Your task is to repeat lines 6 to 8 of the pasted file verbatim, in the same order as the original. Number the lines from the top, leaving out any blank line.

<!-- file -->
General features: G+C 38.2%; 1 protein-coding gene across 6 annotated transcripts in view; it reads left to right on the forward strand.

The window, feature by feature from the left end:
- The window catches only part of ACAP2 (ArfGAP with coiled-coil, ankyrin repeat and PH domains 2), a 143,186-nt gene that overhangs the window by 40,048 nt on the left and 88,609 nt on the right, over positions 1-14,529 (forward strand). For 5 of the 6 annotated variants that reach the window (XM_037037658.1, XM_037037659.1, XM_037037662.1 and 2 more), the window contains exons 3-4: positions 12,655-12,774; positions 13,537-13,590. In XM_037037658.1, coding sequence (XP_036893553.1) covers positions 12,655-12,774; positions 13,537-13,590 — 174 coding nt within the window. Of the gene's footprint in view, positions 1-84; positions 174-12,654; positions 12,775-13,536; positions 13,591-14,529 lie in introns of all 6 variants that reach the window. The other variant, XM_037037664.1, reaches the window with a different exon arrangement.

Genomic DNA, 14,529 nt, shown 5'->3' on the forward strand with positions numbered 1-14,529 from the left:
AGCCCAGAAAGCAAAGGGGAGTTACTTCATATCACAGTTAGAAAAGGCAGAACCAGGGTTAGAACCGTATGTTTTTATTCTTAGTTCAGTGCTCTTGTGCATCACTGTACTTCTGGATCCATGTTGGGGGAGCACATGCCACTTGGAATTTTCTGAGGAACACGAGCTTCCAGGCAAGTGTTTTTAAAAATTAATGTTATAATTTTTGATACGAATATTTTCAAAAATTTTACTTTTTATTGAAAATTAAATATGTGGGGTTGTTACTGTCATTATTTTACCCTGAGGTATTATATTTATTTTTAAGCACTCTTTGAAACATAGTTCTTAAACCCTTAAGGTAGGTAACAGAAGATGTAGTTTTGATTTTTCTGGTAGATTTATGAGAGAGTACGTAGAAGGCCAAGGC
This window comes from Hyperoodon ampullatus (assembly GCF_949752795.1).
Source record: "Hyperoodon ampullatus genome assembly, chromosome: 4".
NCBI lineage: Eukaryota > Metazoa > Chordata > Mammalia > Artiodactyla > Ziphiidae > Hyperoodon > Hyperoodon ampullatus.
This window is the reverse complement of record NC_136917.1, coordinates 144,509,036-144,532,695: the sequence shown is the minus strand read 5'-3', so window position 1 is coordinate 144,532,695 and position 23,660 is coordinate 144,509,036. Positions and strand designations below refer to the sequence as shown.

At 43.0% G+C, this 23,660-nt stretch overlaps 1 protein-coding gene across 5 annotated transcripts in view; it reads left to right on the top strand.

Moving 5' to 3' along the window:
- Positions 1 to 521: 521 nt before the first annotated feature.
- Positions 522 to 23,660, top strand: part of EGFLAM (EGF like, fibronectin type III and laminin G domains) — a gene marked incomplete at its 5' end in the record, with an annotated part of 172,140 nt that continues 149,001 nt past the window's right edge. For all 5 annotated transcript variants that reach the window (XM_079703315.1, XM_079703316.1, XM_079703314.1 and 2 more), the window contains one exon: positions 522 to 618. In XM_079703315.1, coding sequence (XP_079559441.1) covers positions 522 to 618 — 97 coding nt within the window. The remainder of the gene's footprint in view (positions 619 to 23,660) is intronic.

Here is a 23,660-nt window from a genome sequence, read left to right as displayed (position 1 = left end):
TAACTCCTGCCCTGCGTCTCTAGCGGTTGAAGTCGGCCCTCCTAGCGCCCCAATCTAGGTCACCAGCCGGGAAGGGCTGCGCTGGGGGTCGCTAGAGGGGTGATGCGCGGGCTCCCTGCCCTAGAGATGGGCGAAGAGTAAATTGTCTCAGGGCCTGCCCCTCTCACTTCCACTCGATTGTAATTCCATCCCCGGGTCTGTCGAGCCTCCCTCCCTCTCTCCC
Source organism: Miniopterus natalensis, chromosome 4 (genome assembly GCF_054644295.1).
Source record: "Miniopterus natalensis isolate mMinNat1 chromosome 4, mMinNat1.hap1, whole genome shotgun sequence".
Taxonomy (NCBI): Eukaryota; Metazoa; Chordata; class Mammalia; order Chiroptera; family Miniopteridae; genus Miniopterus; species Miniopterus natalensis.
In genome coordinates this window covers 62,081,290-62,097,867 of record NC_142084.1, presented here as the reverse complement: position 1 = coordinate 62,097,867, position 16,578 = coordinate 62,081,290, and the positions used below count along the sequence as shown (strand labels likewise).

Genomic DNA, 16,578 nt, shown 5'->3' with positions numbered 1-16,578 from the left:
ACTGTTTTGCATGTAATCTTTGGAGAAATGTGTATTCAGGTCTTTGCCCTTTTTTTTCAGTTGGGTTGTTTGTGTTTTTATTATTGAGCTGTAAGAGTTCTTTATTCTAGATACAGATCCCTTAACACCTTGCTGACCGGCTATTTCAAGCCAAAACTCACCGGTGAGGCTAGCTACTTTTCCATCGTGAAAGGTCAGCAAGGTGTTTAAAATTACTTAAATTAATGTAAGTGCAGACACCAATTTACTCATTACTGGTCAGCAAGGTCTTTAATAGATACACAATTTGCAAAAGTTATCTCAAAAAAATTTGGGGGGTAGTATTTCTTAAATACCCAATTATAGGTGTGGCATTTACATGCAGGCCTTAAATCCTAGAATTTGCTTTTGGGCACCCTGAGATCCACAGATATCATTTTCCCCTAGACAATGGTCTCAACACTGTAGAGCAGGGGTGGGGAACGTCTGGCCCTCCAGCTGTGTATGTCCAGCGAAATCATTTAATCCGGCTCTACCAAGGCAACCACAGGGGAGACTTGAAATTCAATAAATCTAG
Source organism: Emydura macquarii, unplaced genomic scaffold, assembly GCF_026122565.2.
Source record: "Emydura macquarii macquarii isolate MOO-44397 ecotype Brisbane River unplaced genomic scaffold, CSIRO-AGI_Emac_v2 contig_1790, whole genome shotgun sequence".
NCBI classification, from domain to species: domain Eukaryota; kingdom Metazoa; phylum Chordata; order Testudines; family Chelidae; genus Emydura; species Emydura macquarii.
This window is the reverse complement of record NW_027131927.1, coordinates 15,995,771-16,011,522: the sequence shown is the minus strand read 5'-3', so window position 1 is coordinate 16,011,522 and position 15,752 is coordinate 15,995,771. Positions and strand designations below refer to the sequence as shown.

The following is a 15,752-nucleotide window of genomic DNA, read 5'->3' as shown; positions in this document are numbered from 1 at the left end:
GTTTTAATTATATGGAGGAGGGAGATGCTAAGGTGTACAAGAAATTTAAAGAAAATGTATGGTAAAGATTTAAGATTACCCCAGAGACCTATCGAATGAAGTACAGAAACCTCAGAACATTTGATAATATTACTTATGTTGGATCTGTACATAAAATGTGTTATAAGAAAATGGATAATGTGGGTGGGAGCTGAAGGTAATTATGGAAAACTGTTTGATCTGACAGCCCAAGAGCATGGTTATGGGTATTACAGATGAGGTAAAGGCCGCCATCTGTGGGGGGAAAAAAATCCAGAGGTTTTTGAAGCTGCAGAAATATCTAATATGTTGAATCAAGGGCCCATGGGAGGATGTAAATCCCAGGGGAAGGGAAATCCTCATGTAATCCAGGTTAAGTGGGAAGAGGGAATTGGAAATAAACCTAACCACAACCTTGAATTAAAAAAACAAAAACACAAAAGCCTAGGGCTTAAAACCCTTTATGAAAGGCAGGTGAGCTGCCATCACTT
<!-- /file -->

This window comes from Hyperoodon ampullatus (assembly GCF_949752795.1).
Source record: "Hyperoodon ampullatus genome assembly, chromosome: 4".
NCBI lineage: Eukaryota > Metazoa > Chordata > Mammalia > Artiodactyla > Ziphiidae > Hyperoodon > Hyperoodon ampullatus.